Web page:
2008 Corporate Responsibility Report

How we are creating a smarter foundation for a sustainable future

Our Buildings and Facilities

There are many drivers for making buildings “green,” from the growing need to address global warming and water scarcity to the employee benefits of working in a high-quality office environment. Recognizing this opportunity, PG&E continues to apply sustainability practices at its offices throughout northern and central California, implementing energy efficiency, water conservation, recycling and green cleaning plans to help reduce the company’s environmental footprint. PG&E also continues to collaborate with its suppliers to integrate sustainability more fully into the company's supply chain.

There were numerous highlights in 2008:

  • We conducted a major lighting retrofit to reduce energy use at 32 different sites, which we expect will save 2.8 million kWh per year. We also completed numerous facility-specific improvements to save energy, including installing electronic thermostats and lighting controls at 60 sites. Because of the late-year timing of the facility upgrades, we did not meet our 2 percent energy reduction target for the year. However, looking ahead, we set a more aggressive target to reduce energy usage by 5 percent in 2009.
  • We completed a targeted water conservation effort at seven high-use facilities, working in partnership with local water agencies. We exceeded our target by achieving a 5.5 percent reduction in gallons per square foot over the prior year, saving approximately 1.7 million gallons. In 2009, we are expanding the program with a 5 percent reduction target across more than 70 offices and service yards.
  • We registered four new buildings and large remodel projects for LEED™ certification, including a newly leased, 135,000-square-foot office building in San Ramon. Among other features, the retrofitted building now uses 33 percent less energy and 10 percent less water, and achieves improved air quality through the use of furnishings, materials and cleaning measures that do not emit harmful gases.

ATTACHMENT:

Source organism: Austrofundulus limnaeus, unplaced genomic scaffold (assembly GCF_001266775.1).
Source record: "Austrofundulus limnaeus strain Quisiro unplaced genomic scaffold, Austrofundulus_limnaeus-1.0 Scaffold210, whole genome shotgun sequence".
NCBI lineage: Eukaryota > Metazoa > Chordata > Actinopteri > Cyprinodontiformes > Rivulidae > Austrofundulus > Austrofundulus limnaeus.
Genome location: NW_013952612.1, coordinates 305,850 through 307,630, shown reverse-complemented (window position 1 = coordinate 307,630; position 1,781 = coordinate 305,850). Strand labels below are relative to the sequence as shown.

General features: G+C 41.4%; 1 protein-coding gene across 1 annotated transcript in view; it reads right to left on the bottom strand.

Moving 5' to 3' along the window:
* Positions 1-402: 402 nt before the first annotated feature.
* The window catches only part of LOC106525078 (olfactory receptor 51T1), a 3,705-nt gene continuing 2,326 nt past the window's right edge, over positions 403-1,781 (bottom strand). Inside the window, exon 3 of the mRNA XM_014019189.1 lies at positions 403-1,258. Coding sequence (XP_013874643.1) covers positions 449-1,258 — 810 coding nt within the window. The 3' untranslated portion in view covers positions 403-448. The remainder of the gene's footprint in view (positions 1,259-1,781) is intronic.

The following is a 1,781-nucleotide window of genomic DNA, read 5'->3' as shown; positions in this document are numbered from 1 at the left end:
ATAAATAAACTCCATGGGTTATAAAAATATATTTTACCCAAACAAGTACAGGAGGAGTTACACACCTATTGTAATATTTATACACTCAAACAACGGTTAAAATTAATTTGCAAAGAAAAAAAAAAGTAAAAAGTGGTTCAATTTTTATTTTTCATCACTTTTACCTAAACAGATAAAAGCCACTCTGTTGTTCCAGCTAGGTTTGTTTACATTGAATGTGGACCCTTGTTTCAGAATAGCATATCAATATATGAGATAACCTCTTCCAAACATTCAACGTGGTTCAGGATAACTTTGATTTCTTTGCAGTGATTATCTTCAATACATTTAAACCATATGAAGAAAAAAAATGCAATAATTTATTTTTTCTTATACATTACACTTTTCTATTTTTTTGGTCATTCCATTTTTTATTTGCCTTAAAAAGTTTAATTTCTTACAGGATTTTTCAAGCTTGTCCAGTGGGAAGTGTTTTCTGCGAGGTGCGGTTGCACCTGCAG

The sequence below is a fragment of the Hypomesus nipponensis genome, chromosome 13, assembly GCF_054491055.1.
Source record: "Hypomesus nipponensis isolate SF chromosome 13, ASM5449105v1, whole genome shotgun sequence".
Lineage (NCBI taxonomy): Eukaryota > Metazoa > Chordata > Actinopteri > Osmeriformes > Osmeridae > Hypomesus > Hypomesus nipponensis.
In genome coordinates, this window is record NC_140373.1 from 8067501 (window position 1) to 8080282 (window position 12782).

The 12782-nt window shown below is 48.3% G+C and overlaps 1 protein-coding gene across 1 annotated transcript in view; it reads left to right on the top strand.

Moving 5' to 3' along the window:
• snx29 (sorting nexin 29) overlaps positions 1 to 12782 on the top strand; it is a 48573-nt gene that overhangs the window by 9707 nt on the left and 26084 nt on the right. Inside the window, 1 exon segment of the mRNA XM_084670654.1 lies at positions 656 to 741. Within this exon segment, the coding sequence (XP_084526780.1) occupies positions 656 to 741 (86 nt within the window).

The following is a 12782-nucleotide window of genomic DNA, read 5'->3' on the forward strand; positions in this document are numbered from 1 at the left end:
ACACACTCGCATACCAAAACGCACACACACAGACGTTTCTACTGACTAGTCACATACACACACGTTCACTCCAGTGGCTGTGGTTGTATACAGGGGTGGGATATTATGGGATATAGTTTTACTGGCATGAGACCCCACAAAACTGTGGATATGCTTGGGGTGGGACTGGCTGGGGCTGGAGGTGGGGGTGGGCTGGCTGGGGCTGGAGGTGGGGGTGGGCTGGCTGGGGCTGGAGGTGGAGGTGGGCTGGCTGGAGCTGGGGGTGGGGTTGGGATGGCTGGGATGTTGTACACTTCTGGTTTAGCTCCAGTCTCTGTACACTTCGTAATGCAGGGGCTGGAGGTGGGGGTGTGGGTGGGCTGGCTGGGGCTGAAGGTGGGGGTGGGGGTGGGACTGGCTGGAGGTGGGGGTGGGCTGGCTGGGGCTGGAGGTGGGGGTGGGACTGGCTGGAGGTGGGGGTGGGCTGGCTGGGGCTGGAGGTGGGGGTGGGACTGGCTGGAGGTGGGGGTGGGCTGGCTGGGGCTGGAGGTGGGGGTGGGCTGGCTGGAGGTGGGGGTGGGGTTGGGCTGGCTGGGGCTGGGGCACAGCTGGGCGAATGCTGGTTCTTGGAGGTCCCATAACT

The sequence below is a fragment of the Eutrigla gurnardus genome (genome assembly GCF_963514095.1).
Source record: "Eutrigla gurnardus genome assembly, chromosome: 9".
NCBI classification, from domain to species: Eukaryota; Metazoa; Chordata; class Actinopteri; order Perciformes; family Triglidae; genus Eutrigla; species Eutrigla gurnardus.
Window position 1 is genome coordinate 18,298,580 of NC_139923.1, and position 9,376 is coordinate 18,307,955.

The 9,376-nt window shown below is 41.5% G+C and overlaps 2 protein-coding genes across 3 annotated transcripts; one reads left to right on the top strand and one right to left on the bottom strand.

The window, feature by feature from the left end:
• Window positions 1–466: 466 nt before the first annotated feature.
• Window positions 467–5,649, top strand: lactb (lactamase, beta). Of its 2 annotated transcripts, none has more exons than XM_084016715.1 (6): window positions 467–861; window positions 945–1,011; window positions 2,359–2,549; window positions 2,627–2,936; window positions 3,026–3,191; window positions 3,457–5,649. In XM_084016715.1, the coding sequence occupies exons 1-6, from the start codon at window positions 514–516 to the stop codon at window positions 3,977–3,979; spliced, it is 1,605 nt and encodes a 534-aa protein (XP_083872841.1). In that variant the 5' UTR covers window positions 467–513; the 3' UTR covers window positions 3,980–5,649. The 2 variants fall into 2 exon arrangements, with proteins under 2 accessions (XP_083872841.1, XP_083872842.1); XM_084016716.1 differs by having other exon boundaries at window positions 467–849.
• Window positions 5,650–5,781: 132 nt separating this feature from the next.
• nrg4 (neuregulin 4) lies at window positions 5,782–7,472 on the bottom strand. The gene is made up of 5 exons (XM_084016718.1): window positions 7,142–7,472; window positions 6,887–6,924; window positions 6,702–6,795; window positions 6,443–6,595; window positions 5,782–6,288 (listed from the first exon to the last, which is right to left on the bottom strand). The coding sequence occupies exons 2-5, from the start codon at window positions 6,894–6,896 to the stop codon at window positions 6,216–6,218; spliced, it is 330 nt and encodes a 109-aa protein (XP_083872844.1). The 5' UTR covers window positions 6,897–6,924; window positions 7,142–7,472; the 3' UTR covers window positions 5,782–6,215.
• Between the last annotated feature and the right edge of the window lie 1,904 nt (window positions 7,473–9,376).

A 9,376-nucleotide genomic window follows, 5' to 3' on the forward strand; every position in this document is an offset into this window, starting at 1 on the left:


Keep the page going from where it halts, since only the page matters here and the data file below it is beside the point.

• We continued to make all of our buildings carbon neutral through enrollment in PG&E’s ClimateSmart™ program. PG&E was the program’s first participant by committing approximately $1.5 million of shareholder funding over three years to offset the energy use in the company’s offices, service centers, maintenance facilities and other company buildings.

IT Energy Savings

PG&E is implementing innovative measures to improve energy efficiency in our IT services function through new technologies and power-saving techniques. In 2008, our data center operations reduced energy consumption by 120 kW.

PG&E achieved these results through a variety of steps, including server virtualization, which consolidates IT workloads and uses less equipment and energy. We also shut down unused equipment and replaced inefficient power supply systems, installed variable speed drives and implemented new tape storage systems that require dramatically less power and cooling. We will continue our efforts in 2009 by replacing additional systems and continuing to virtualize our servers.

PG&E is also taking steps to purchase only Electronic Product Environmental Assessment Tool (EPEAT) Gold- or Silver-level laptops, desktop computers and monitors—products that have demonstrated reduced environmental impacts. PG&E’s goal is to be 90 percent Gold or Silver EPEAT-compliant for these items by the end of 2009.